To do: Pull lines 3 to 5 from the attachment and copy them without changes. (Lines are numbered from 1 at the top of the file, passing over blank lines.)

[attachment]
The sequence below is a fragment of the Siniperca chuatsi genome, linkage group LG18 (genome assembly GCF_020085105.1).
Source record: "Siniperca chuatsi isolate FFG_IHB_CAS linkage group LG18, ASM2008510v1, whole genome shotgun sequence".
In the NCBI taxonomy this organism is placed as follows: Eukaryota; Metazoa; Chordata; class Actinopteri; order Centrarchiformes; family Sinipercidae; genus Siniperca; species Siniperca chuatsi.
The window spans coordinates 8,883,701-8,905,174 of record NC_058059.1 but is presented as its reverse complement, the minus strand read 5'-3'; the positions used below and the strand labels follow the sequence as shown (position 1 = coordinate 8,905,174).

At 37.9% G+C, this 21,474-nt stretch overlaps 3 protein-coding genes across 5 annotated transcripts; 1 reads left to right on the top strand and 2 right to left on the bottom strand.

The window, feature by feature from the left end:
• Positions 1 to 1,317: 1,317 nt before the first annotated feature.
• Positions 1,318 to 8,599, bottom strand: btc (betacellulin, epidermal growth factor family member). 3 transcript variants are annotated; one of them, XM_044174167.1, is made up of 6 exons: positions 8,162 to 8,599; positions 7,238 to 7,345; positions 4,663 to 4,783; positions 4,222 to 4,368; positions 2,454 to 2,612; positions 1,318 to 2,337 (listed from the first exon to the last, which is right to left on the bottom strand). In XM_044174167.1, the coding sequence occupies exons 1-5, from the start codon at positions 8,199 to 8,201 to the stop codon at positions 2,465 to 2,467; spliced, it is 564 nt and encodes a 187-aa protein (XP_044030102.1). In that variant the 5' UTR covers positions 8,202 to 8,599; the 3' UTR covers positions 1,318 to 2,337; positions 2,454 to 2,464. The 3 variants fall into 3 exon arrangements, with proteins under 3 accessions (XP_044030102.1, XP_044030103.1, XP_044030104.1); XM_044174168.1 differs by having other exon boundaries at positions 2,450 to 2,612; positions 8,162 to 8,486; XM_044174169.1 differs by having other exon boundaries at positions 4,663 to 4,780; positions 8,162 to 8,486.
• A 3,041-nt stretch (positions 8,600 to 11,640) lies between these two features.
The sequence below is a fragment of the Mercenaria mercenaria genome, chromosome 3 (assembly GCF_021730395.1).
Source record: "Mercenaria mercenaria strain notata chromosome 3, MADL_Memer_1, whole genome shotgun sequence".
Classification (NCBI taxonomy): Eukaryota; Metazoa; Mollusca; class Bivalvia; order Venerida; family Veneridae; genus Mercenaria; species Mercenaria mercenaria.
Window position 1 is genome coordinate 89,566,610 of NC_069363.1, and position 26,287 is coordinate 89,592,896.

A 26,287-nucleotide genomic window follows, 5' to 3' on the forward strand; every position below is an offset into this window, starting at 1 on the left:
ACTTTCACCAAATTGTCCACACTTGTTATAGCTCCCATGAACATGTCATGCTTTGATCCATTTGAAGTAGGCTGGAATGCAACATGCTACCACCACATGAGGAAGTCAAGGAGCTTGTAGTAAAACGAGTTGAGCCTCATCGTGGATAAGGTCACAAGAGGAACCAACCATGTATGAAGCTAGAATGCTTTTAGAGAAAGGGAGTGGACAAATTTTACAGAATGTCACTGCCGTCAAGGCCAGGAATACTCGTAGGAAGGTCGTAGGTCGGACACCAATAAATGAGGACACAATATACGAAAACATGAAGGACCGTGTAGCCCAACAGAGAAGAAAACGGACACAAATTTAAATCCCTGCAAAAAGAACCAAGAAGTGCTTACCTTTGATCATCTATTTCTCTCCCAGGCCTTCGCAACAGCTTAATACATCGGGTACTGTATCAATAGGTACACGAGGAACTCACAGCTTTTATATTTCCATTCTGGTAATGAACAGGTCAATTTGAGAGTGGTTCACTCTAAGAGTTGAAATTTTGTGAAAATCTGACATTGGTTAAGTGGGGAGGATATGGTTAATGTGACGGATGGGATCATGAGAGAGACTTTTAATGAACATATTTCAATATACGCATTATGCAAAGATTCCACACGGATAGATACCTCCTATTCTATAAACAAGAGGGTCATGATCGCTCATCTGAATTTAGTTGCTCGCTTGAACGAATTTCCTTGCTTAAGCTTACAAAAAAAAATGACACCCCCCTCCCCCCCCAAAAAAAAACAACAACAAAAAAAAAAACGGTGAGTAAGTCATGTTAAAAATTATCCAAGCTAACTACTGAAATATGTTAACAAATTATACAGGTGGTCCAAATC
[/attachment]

In the NCBI taxonomy this organism is placed as follows: Eukaryota; Metazoa; Chordata; class Actinopteri; order Centrarchiformes; family Sinipercidae; genus Siniperca; species Siniperca chuatsi.
The window spans coordinates 8,883,701-8,905,174 of record NC_058059.1 but is presented as its reverse complement, the minus strand read 5'-3'; the positions used below and the strand labels follow the sequence as shown (position 1 = coordinate 8,905,174).

At 37.9% G+C, this 21,474-nt stretch overlaps 3 protein-coding genes across 5 annotated transcripts; 1 reads left to right on the top strand and 2 right to left on the bottom strand.